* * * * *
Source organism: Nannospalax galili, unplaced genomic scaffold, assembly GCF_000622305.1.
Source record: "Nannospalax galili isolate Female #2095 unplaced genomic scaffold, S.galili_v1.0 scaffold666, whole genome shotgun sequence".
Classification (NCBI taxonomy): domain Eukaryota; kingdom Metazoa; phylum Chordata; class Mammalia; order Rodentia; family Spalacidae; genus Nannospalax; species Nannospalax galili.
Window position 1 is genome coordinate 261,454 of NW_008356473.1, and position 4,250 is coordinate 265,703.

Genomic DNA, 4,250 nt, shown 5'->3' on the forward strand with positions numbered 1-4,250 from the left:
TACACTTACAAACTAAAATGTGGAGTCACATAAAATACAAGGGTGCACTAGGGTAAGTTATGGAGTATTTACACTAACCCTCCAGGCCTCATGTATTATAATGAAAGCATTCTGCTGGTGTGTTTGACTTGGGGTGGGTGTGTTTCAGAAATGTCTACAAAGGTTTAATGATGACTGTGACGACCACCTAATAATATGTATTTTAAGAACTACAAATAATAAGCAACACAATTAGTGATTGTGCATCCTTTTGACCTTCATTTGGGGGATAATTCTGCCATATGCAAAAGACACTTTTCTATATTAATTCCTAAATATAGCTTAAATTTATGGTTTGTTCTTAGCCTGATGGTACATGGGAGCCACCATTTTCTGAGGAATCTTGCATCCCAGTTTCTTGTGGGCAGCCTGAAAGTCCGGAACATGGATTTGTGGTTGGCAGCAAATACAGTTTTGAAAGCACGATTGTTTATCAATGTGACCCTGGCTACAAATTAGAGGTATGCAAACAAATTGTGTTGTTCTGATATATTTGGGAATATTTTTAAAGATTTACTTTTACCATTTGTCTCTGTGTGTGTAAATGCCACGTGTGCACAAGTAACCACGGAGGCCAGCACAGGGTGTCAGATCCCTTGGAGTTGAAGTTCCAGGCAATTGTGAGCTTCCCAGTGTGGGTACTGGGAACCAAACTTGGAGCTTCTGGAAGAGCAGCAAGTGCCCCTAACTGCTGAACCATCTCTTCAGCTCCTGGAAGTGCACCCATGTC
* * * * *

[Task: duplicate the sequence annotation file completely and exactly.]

Source organism: Nannospalax galili, unplaced genomic scaffold, assembly GCF_000622305.1.
Source record: "Nannospalax galili isolate Female #2095 unplaced genomic scaffold, S.galili_v1.0 scaffold666, whole genome shotgun sequence".
Classification (NCBI taxonomy): domain Eukaryota; kingdom Metazoa; phylum Chordata; class Mammalia; order Rodentia; family Spalacidae; genus Nannospalax; species Nannospalax galili.
Window position 1 is genome coordinate 261,454 of NW_008356473.1, and position 4,250 is coordinate 265,703.

Genomic DNA, 4,250 nt, shown 5'->3' on the forward strand with positions numbered 1-4,250 from the left:
TACACTTACAAACTAAAATGTGGAGTCACATAAAATACAAGGGTGCACTAGGGTAAGTTATGGAGTATTTACACTAACCCTCCAGGCCTCATGTATTATAATGAAAGCATTCTGCTGGTGTGTTTGACTTGGGGTGGGTGTGTTTCAGAAATGTCTACAAAGGTTTAATGATGACTGTGACGACCACCTAATAATATGTATTTTAAGAACTACAAATAATAAGCAACACAATTAGTGATTGTGCATCCTTTTGACCTTCATTTGGGGGATAATTCTGCCATATGCAAAAGACACTTTTCTATATTAATTCCTAAATATAGCTTAAATTTATGGTTTGTTCTTAGCCTGATGGTACATGGGAGCCACCATTTTCTGAGGAATCTTGCATCCCAGTTTCTTGTGGGCAGCCTGAAAGTCCGGAACATGGATTTGTGGTTGGCAGCAAATACAGTTTTGAAAGCACGATTGTTTATCAATGTGACCCTGGCTACAAATTAGAGGTATGCAAACAAATTGTGTTGTTCTGATATATTTGGGAATATTTTTAAAGATTTACTTTTACCATTTGTCTCTGTGTGTGTAAATGCCACGTGTGCACAAGTAACCACGGAGGCCAGCACAGGGTGTCAGATCCCTTGGAGTTGAAGTTCCAGGCAATTGTGAGCTTCCCAGTGTGGGTACTGGGAACCAAACTTGGAGCTTCTGGAAGAGCAGCAAGTGCCCCTAACTGCTGAACCATCTCTTCAGCTCCTGGAAGTGCACCCATGTC